Build relationships, overcome fear, persist

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Jake Harwick, whose goal is to become a professional fisherman, won a dance competition during Contartesi’s presentation and was given a copy of his best-selling book, In Spite of the Odds. (Press photo by Molly Moser)

By Molly Moser

His parents divorced when he was in the fifth grade, and he failed school that year. He was dyslexic and had attention deficit disorder with hyperactivity. Things didn’t look good for young Richie Contartesi – until he wrote down the academic requirements for college football players. With a tangible goal, things started to happen a little differently for the young man.

Contartesi gave a motivational presentation at Clayton Ridge High School on Monday, March 27, at 1:30 p.m. He’s now a professional motivational speaker and the number one best selling author of In Spite of the Odds, an inspirational story about a teen athlete who started as a walk-on and eventually earned a full Division I college football scholarship to the University of Mississippi. 

Growing up in Green Acres, Fla., in a household whose annual income was $13,000, Contartesi lived to play football. “Have the dirtiest uniform, keep your mouth shut and always listen to the coach. Those are the three things I lived by in football and now in business,” he told Clayton Ridge students.  

Contartesi outlined a realistic plan for accomplishing lifelong goals, and illustrated that plan to students. He asked students to raise their hands if they had big dream. Many hands went up, but most when down when he asked who had written their goal down and looked at it before school that morning. “Only three percent of people do this and these are the people that get what they want. If you write down your goals you’ll automatically put yourself in the position to be in the top three percent,” he told the students. 

After Contartesi wrote down his goal, things started looking up. “My mom found a school where I could make up fifth and sixth grade in the same year. I went to school with a passion and excitement, learned to study, learned to pay attention, learned to build relationships with teachers. I learned the game of school,” he said. 

The first step in his road map to success is just that – building relationships. At age 12, Contartesi broke his arm playing little league football. During rehab he met Kyle, a trainer who watched him get to training early, work hard, and leave late. Kyle re-entered Contartesi’s life during his senior year of high school as a football coach. “He saw my work ethic, my leadership skills, and how I handled adversity; he saw me doing anything I could to help the team,” Contartesi said. “He saw my character.”

After being cut from the team while redshirting at Jacksonville University, Contartesi discovered that Kyle was interning at the University of Mississippi, ‘Ole Miss.’ “Because of the relationship I built with Kyle starting when I was 12 years old, I had the courage to call and ask him, ‘Can I get in?’ Three weeks after school started he was able to get me in academically and to nail me down one tryout, one opportunity to play football at Ole Miss. So I have to ask you guys, what relationships are you building right now with your coaches, teachers, counselors, neighbors, people in your community? These are the relationships that are going to dictate your future,” the speaker pointed out.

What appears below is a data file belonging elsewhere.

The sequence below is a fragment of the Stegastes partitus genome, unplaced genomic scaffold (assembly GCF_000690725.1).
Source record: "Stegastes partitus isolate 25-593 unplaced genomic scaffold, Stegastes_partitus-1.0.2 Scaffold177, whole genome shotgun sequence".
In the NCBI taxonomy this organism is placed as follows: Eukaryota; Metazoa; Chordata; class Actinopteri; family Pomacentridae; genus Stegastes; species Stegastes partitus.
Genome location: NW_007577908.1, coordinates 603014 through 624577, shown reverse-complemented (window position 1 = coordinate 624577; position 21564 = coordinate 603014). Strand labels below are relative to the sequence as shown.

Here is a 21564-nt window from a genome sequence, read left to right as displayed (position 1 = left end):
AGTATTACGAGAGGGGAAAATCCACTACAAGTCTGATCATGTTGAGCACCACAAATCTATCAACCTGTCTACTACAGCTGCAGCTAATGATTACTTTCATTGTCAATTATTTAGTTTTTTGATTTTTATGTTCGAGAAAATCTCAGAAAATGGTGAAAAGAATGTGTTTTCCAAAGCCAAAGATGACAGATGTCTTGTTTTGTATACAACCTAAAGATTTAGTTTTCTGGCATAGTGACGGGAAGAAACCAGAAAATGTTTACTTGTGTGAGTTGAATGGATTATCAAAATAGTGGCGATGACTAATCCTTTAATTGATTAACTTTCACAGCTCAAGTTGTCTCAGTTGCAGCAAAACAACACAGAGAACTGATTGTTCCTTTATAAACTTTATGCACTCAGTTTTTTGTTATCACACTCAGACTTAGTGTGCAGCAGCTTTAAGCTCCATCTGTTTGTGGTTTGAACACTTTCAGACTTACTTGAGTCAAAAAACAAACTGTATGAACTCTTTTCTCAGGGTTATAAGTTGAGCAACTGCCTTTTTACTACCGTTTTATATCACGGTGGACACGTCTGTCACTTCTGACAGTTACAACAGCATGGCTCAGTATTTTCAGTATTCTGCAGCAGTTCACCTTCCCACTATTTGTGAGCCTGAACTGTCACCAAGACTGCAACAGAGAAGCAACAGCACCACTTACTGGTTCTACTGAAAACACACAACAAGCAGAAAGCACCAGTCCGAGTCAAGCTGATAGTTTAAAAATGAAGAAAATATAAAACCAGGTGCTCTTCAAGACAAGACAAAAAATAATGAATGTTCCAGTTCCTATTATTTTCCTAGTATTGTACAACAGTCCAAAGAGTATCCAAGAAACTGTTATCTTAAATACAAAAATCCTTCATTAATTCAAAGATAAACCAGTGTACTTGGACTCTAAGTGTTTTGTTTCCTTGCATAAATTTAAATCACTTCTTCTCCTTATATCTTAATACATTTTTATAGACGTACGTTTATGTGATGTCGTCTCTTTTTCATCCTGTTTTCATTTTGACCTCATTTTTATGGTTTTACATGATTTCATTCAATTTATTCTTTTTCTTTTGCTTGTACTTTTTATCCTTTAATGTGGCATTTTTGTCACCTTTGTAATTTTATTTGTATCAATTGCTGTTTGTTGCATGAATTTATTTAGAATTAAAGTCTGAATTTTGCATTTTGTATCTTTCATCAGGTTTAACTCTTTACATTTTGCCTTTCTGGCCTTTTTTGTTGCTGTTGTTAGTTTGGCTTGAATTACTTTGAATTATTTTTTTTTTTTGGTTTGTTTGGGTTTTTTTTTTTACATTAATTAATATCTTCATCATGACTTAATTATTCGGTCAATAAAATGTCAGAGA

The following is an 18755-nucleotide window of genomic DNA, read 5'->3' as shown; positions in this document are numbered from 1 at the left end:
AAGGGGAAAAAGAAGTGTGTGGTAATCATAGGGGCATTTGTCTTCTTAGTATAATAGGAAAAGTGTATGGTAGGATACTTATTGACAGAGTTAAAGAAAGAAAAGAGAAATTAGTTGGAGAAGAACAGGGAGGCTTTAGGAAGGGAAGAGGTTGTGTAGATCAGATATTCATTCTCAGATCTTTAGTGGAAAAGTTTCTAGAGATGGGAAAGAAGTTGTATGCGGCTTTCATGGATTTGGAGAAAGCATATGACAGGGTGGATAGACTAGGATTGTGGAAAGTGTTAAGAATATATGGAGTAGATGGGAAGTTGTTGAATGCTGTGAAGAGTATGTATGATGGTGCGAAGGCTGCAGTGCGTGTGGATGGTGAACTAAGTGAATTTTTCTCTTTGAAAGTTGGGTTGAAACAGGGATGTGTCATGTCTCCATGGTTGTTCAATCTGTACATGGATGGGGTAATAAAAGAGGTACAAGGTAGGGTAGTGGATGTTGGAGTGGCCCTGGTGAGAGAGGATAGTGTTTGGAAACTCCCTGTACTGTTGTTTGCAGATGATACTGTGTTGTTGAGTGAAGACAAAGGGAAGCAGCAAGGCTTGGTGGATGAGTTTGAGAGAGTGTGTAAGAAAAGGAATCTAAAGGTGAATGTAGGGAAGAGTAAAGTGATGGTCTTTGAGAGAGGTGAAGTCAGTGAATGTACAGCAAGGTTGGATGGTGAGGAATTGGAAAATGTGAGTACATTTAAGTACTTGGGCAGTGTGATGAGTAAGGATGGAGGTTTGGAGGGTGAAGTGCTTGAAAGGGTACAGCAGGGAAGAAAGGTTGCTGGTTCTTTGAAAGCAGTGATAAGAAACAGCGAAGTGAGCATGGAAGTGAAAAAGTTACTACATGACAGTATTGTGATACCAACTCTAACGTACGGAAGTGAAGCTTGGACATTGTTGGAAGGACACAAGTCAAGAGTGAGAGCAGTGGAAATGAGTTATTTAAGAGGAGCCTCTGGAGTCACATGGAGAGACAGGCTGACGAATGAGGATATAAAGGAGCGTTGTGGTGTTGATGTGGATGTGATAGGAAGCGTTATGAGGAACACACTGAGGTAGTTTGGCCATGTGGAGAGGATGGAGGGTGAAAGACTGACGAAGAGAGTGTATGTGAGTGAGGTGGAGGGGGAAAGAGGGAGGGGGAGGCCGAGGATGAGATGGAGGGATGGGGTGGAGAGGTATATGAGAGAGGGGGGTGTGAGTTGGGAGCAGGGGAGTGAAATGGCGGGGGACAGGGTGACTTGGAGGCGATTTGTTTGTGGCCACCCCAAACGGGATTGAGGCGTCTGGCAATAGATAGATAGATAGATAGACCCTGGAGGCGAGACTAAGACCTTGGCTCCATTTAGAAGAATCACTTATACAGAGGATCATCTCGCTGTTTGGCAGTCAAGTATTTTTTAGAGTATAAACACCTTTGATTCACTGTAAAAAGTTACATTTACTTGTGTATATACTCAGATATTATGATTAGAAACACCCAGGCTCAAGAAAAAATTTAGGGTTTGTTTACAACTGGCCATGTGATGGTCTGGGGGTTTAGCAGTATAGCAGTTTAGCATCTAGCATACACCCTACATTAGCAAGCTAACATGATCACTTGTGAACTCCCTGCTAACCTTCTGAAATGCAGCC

Contartesi talked with students about the second step in the plan: Recognizing fear and overcoming it by simply acting anyway. “Before that tryout I was scared out of my mind and my hands were so sweaty that I went to open the door and the door slipped right out of my hand. I watched now-starters in the NFL walk by talking and laughing, and I thought, are they laughing at me because I look stupid? What will my friends and parents think if I don’t make the team?” said Contartesi. “Regardless of the way I felt, I stood up with my head high and did the tryout.”

The third part of the formula for success, as outlined by Contartesi, is persistence. Though he eventually made the team at Ole Miss, he didn’t dress for games for three years. He waited on the bus for hours while those who played celebrated. His hopes started to diminish and his vision became cloudy. He decided to quit the team. 

“That night at home, I had a conversation with my dad. He didn’t tell me not to quit, but what he said is, ‘Don’t let somebody’s opinion of you dictate your future.’” With that advice, Contartesi went all in for his last year of college football. “I was the only person that summer in the weight room doing something to get better and stronger every day; in the film room doing something to get smarter every day; on the field every day working on my craft even though I wanted to throw in the towel and quit every day.” At the end of that summer, Contartesi earned a spot on the offense for Ole Miss. 

“I started in all 12 games, ran out of the tunnel in front of 60,000 screaming fans, had catches, and was on honor roll,” said the former struggling student. After graduation he played arena football, then wrote the book that became a number one best seller. “I now speak with young adults to help them find their passion and purpose and achieve their goals,” said Contartesi. “The person that you become in pursuit of the major goal you have – that’s what it’s all about. It’s the person you become in pursuit of your goal that matters the most.”

The event was sponsored by Guttenberg Municipal Hospital Family Resource Center, Family Helping Hand, Clayton Ridge Schools, Clayton Ridge Athletic Boosters and Grid Iron Club, 5C Coalition and Life Connection.

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